I saw the tweet on the morning of WhiskyFest San Francisco. You know the one: the video of “scotch pods,” Glenlivet’s Capsule Collection of cocktails served in edible casings made of seaweed. “We’re redefining how whisky can be enjoyed,” it read. #noglassrequired.
The backlash among whisky drinkers quickly supplanted the furor over the recently passed tariffs on scotch, even exceeding the outcry surrounding the release of Jane Walker in 2018. Never mind that many angry tweeters missed the point—there wasn’t unadulterated Glenlivet in these pods, and they weren’t going up for sale at the store. They contained whisky-based cocktails, designed by a London bartender as a special one-week promotion to highlight citrus, spice, and wood flavors. Yet scotch lovers came out in droves to express their displeasure. After the backlash came the backlash to the backlash, with other whisky drinkers calling out detractors as snobs and gatekeepers.
My initial reaction was merely bemusement—Glenlivet wants to “redefine how whisky can be enjoyed,” but how much enjoyment can be had in such a fleeting drinking experience? You can’t nose and barely have the chance to taste the liquid. I defend anyone’s right to drink their whisky the way they like it, but admit that I see little point in, say, doing shots (unless intoxication is the only goal, which I don’t recommend). Perhaps shooters are an unfair comparison, but like them these pods are meant to be consumed in one go—pop it in the mouth, bite down, swallow.
As I walked the floor at WhiskyFest that evening, though, I realized that many of the experiences on offer might appear just as outlandish as whisky pods at first glance. Bowmore set up an “oyster luge”—slurp the oyster, fill the shell with single malt, drink up. Maker’s Mark replicated its Kentucky tasting cellar, to the point of cooling down the interior to the same temperature as the underground room. Dewar’s converted its whiskies into vapor, aromatizing the liquid and allowing drinkers to separate their nosing and tasting processes. Taken in isolation, these experiences would be lame—but in conjunction with actually tasting the whisky, they offered fresh experiences to help drinkers learn and understand more about the whisky.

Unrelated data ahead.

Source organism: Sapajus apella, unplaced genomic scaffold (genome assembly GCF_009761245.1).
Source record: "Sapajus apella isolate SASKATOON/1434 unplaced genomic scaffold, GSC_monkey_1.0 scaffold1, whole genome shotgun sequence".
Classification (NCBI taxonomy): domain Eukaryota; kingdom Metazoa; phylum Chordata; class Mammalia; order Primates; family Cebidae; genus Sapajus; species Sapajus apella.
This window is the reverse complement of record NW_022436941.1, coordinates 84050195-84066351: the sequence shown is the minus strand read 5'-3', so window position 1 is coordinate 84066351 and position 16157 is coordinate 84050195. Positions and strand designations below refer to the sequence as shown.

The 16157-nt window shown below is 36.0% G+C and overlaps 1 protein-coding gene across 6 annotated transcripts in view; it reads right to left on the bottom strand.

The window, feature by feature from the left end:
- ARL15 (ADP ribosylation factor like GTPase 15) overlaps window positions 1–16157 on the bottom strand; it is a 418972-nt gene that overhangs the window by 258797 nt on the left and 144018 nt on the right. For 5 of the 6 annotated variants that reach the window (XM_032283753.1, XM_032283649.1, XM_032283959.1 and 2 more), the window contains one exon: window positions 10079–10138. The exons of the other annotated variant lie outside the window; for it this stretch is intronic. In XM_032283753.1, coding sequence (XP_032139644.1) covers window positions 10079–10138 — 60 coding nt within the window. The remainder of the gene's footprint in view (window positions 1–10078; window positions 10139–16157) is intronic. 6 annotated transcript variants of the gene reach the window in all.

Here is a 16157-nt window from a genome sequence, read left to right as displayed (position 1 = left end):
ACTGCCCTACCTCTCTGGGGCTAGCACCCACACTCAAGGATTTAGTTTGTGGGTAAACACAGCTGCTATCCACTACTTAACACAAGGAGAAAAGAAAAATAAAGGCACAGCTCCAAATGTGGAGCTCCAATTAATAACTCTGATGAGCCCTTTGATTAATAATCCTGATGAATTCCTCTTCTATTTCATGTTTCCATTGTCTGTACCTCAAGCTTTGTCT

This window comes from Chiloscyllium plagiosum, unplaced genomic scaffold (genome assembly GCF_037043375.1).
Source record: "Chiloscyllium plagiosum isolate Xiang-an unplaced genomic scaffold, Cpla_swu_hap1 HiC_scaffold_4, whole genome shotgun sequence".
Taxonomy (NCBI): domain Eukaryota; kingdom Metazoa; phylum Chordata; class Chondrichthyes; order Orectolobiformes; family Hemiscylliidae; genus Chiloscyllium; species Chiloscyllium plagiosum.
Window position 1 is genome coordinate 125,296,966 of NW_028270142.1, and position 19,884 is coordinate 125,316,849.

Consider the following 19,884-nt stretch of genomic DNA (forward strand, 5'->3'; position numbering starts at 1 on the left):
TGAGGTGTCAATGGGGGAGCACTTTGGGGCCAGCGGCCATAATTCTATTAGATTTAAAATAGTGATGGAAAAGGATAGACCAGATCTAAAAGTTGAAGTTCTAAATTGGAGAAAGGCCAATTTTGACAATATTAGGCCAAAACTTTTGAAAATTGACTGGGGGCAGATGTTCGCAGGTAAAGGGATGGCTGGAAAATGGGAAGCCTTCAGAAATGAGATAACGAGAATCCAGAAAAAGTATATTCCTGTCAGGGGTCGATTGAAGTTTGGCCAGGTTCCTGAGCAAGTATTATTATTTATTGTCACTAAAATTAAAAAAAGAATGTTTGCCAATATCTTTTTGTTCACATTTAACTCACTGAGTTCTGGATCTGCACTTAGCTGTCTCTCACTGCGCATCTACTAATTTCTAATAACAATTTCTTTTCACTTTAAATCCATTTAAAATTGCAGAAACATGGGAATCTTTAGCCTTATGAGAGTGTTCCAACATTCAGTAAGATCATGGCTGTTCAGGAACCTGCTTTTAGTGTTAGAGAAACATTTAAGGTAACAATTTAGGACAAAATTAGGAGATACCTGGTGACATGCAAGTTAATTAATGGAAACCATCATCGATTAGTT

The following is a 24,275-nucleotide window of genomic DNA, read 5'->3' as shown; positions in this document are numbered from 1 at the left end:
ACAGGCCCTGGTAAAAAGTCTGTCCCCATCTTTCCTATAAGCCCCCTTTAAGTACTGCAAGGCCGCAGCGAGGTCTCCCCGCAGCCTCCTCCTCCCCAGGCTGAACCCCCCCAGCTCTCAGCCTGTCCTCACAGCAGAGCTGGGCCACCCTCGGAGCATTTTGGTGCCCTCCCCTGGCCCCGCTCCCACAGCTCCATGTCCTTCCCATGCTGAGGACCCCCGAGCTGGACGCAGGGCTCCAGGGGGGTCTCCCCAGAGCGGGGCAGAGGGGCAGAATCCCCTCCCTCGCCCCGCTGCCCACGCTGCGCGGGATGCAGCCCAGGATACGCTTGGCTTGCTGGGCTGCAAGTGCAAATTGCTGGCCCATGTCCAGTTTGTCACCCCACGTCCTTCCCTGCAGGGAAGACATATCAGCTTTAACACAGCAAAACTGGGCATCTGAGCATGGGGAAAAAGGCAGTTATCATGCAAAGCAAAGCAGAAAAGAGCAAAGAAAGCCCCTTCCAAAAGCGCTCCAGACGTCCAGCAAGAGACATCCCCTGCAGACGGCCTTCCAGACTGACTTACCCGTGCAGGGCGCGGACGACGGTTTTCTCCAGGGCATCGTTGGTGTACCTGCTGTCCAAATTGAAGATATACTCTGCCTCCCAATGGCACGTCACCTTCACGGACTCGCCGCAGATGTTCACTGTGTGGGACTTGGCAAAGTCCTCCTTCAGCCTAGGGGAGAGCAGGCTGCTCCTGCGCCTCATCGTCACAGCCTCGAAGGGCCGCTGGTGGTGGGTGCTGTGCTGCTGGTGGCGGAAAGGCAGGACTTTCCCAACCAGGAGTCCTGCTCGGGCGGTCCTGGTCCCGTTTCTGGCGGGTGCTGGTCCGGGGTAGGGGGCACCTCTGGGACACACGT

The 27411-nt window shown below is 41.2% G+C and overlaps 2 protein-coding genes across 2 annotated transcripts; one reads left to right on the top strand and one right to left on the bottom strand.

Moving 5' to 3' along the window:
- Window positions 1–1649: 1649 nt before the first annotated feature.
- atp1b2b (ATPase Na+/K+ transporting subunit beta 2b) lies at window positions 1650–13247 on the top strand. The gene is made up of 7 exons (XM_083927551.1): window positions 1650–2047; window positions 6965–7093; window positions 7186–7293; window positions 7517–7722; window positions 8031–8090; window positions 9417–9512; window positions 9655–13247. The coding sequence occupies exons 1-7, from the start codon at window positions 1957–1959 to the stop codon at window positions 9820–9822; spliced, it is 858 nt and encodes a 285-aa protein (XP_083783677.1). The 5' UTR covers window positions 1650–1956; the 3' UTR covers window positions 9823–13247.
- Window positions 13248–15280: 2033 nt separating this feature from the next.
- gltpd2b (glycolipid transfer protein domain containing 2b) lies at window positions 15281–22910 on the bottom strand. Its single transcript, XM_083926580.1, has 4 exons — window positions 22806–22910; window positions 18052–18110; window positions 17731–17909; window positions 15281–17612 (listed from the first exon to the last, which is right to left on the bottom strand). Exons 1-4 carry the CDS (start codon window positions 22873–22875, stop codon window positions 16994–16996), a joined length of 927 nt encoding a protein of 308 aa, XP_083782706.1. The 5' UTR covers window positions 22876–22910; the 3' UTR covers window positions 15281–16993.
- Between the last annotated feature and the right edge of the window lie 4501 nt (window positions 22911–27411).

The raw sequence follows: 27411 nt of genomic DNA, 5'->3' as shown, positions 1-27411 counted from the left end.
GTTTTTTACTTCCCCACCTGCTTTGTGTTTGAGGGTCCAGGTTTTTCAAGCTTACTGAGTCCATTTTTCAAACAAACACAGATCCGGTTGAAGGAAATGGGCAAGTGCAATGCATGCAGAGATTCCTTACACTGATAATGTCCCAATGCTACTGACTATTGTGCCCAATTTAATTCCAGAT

Consumed alone, cocktail pods don’t make a lot of sense; a one-sip wonder doesn’t allow much opportunity to get to know the drink. But as part of a repertoire, one way among many of drinking whisky, they could provide a new perspective. Think of it this way: When you first began drinking whisky, did you start off having it on the rocks or mixed with Coke? Maybe after that, someone encouraged you to try it neat, and you found that was nice, but you also still liked it on the rocks. Perhaps you also came to enjoy whisky cocktails, and whisky chocolates, and even whisky in your barbecue sauce or steak marinade. Consuming whisky in different ways means more entry points into enjoyment—ample opportunities to get to know the spirit more deeply and from different perspectives.
If it’s okay to cook with whisky, and it’s okay to drink whisky neat and on the rocks and with Coke, why shouldn’t it be okay to make it into a gel pack cocktail? So maybe it ends up not being that enjoyable; failed experiments can be every bit as valuable to learning as successful ones. Don’t be afraid to play with your whisky. Get silly. Mess it up. The worst that happens is you don’t like what you put in your mouth, in which case, spit it out. But stay open to the idea that (aiming for intoxication aside) there is no wrong way to experience whisky—and you might just be surprised.